A JOURNEY OF REUNIFICATION
I promised you a story yesterday, one going into a bit more detail about a couple that I visited the UNHCR Thessaloniki offices (pictured above) with – well, here you go. The two of them have given me permission to share their story as much as I’d like. They want others to hear their tale and understand that refugees are people just like everyone else, seeking safety, stability, and a happy family.
Day three in Greece began at 6:45am when I had the honor of riding along with a Syrian couple to their appointment in Thessaloniki with the UNHCR to get news on their request for family reunification. With Dimitrios at the wheel for our trek north (he really is a gem on the church team here in Katerini), the four of us chatted away in the van and I could feel their excited buzzing as we got closer and closer to the UNHCR offices. They were anxious to see what would happen and were hopeful for a positive outcome.
Back in Syria, the wife was a high school art teacher at a girl’s school and she still absolutely loves to sketch and make crafts. The husband was an engineer. Both are remarkably well educated, speak wonderful English, and seem totally ready for life on the continent of Europe. The couple has been in Katerini for the last three months. Prior to this, during their time in a refugee camp in Greece, they both served as translators between other folks in the camp and those who arrived to provide aid. One of the families they were translating for was offered the opportunity to leave the camp, but for various reasons they couldn’t yet. The couple then inquired with the aid organization about the opportunity for them to take their place, since the other family wasn’t in a position to do so. They agreed and the two of them headed to Katerini and began their relationship with the Evangelical Church in Greece.
The two began their journey from Syria in order to reunite with their four sons – three of whom are in Germany and one is in Austria. Due to the dangers posed by the warring factions in Syria, and their insistence on forcing all able-bodied men to fight with them or be killed, the boys had to flee the country in order to stay alive.
The three oldest boys left for a refugee camp in Turkey while the youngest son finished up his schooling. Being stuck alone without his brothers made him heartsick; his parents could see how he suffered and so once he finished high school they sent him to Turkey to meet up with them.
From there, the youngest son and two of the older ones left to make their way to Germany (using smugglers who took them through Hungary and Austria), where they eventually arrived and stayed in a camp there for six months before getting status. After the three arrived in Germany, they sent word to their brother who gave the last portion of payment to the smuggler and then set out to join them.
The last son journeyed in a group of twelve people total, including cousins and friends who also wanted to make their way to Germany. On their route westward, however, they were caught by police during the night in Austria and were detained. The group spent three days in a refugee camp and were then taken to a house and given aid to start new lives, such as financial support as well as social and practical help. For this reason, he is still in Austria – close to his brothers, but still separate – and is quite happy to be there.
The wife told me during our van ride chats that she feels blessed to have her sons so far away because at least she knows that they are doing well and are happy, healthy, and, most importantly, safe. Since their youngest was under 18 when the parents entered Greece, they were eligible to apply for family reunification through the UNHCR. This process takes longer than simply applying for resettlement, but the applicant is also almost guaranteed their country of choice (AKA where their family member is), whereas in resettlement it’s a toss up as to which of the 24 participating EU countries will take a person on that day.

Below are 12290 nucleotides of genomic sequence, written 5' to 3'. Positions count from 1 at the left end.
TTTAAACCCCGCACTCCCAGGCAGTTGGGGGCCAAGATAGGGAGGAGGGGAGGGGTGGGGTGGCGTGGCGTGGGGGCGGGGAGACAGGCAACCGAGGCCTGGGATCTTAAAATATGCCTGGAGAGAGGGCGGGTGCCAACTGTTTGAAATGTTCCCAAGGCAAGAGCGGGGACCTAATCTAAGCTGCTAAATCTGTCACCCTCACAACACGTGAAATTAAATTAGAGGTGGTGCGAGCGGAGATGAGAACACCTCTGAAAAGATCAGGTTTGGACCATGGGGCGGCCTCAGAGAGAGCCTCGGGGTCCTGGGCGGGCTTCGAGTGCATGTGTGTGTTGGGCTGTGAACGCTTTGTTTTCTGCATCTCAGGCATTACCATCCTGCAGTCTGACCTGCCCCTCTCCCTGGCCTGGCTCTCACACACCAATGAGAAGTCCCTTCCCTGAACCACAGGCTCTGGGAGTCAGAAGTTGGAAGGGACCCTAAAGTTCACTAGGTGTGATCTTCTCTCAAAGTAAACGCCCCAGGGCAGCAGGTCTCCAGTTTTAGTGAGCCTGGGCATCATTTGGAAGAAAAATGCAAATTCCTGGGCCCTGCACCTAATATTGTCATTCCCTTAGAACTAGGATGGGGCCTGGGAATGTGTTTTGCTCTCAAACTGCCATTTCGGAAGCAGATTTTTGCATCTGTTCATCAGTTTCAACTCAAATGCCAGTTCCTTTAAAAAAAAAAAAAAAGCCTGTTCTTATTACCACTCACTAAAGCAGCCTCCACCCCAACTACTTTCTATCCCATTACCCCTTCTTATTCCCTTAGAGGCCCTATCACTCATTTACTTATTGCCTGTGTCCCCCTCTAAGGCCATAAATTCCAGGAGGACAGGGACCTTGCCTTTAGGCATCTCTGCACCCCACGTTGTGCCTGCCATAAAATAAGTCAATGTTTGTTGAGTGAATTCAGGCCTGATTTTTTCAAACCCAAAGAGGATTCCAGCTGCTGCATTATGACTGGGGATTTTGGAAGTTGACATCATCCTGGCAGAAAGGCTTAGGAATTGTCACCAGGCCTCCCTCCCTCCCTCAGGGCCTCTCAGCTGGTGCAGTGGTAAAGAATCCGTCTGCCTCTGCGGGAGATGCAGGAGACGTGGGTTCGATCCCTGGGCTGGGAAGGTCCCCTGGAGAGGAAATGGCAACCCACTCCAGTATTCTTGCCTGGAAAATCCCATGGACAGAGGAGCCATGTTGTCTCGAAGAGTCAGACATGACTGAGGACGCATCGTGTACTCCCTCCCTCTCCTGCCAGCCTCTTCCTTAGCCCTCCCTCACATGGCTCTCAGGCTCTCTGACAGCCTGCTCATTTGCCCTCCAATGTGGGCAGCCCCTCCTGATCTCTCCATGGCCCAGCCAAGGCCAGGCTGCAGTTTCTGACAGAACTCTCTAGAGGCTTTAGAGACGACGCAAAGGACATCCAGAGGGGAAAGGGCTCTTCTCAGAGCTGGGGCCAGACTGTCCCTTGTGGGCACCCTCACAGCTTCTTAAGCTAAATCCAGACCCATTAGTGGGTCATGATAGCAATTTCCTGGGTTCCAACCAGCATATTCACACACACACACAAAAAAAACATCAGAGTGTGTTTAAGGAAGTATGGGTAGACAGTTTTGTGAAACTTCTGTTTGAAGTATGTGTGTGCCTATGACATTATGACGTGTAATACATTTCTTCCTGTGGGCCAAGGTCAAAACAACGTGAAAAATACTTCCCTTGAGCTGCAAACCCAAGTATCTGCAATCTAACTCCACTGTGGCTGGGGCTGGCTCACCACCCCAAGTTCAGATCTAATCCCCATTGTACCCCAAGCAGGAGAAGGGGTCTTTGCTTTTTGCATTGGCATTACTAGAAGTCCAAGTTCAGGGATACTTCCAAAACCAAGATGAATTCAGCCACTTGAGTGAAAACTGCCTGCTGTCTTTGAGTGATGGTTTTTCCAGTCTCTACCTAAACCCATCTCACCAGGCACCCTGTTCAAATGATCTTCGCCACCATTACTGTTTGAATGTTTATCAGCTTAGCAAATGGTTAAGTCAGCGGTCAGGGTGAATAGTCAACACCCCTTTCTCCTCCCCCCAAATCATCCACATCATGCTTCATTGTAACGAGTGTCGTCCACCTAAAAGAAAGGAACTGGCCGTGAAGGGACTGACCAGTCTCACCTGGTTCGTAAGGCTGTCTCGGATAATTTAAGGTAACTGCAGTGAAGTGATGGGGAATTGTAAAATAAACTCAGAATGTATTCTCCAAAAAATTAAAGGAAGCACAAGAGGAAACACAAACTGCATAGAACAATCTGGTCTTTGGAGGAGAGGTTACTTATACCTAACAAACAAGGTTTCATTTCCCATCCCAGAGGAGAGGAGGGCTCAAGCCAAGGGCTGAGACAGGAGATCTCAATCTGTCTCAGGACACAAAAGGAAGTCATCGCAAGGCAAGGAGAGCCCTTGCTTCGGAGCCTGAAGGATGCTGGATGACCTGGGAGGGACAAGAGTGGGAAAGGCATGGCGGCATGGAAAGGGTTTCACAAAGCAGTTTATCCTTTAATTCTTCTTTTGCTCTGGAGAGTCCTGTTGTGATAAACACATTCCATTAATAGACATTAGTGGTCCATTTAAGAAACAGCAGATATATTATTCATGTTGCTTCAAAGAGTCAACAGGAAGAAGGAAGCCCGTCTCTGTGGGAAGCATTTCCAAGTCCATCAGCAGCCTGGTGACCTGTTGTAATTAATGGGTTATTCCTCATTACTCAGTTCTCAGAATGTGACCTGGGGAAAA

During their meeting with the UNHCR (which Dimitrios and I were not allowed in on, so we waited in Thessaloniki during the duration of it – roaming around to distract ourselves) they received news that was neither positive nor negative: they were simply told to wait and come back for another appointment. The folks here at the Evangelical Church in Greece have received word that the couple will be accepted in Germany and given reunification status there with their sons – this just isn’t in the UNHCR system yet in Thessaloniki. The couple has already received a call from the UN offices in Athens confirming this news. Hopefully that will all clear up in the next week or so and the two of them will get a call telling them to come in sooner for another meeting – and then they will be on their way to their sons.
When I asked them about their time in Greece they both gushed about how much they love it: the wonderful people from the church who are helping them, the gorgeous Greek environment, and the life that they are enjoying in Katerini. The only problem is that they are still separated from their sons, and no parent should have to live like that. It has already been two years since they have seen their children, and I can feel how anxious they are to hold their sons again and see their faces in person. They told me that if it weren’t for their children being in Germany and Austria, they wouldn’t mind staying in Greece, maybe even in Katerini, but that just isn’t an option for them so long as their children are somewhere else.
I am humbled to have been able to share in this experience with them, and am even more humbled to be able to share their story. These two beautiful souls have touched my life and I’m blessed to have connected with them in such an authentic way.